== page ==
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Native Shrubs of Louisiana

By Casey Kennedy ; Updated September 21, 2017
Native shrubs in Louisiana have adapted to its warm climate.

Although the spring and fall in Louisiana are considered quite mild, during the summer the climate is considered humid and subtropical. You may think finding shrubs that can survive this kind of heat would be a bit of a challenge, but Louisiana has native shrubs that long ago adapted to this kind of weather.

Common Chokecherry (Prunus virginiana)

The Common Chokecherry is a large deciduous shrub that can grow up to 30 feet tall and has a spread that can reach out to 25 feet. Sometimes grown as a small tree, the chokecherry blooms in mid to late spring with 3- to 6-inch cascades (called racemes) of small creamy white flowers that provide a nice contrast in color with the plant's glossy green leaves. It prefers part sun to full sun and does well in sandy or clay soil. The chokeberry is often sought out for its small, edible, dark red to purplish-black pitted fruit that can be made into jellies, pies or homemade wine.

Spicebush (Lindera benzoin)

The Spicebush is a flowering shrub most notable for its unusual greenish-yellow flowers that bloom in mid spring and are thought to resemble small clusters of tiny stars. The Spicebush grows from 6 to 12 feet in both height and width and has aromatic green leaves that turn to yellow in the fall. The Spicebush does well in part shade and prefers moist soil. Commonly found near streams, it produces small red fruit that matures around the month of September and can be used in place of allspice for cooking.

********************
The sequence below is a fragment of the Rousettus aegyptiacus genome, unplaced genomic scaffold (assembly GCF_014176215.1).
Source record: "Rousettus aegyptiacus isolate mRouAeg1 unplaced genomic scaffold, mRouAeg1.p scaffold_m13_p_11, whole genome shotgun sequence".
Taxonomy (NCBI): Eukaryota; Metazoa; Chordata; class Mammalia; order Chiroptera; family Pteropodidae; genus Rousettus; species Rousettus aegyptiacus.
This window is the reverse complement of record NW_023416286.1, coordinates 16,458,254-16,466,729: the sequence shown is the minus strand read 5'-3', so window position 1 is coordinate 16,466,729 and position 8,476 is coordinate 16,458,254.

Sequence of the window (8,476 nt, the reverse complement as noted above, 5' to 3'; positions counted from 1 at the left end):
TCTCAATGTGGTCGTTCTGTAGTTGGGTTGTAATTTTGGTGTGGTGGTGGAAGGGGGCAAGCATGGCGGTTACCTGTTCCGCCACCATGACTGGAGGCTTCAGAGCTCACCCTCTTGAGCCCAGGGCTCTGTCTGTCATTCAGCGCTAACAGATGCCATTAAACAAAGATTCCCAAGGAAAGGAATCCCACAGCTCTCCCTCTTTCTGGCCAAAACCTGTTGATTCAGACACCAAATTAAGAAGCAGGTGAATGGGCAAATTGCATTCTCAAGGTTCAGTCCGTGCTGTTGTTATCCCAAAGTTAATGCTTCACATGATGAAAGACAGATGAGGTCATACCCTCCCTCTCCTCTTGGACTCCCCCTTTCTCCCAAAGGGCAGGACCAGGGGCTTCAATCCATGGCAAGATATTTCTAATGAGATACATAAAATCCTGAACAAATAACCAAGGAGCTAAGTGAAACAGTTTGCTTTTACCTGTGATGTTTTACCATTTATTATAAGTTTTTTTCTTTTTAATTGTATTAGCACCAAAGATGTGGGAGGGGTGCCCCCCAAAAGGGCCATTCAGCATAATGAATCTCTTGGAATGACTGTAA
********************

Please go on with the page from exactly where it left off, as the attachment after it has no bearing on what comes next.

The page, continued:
Swamp Azalea (Rhododendron viscosum)

The Swamp Azalea is a multi-stemmed shrub that grows from 8 to 10 feet in height and has a 6- to 8-foot spread. It is commonly found in wooded and open swamps. From late spring to late summer, the Swamp Azalea blooms with fragrant five-petal white or pinkish-white flowers whose scent is thought to somewhat resemble the smell of cloves. Although the Swamp Azalea likes full sun or part shade, it does need acidic soil to do well. It enjoys moist soil, although its roots should never be submerged in a lot of water.

 

About the Author

 

Based in Atlanta, Casey Kennedy has been writing online content since 2009. She specializes in writing about small business, careers, real estate, and ecommerce. She also enjoys writing about a variety of other subjects, including home improvement, gardening, and pet care. She attended the Academy of Art online, studying interior architecture and design while pursuing commercial flight training at Aviation Atlanta in Georgia.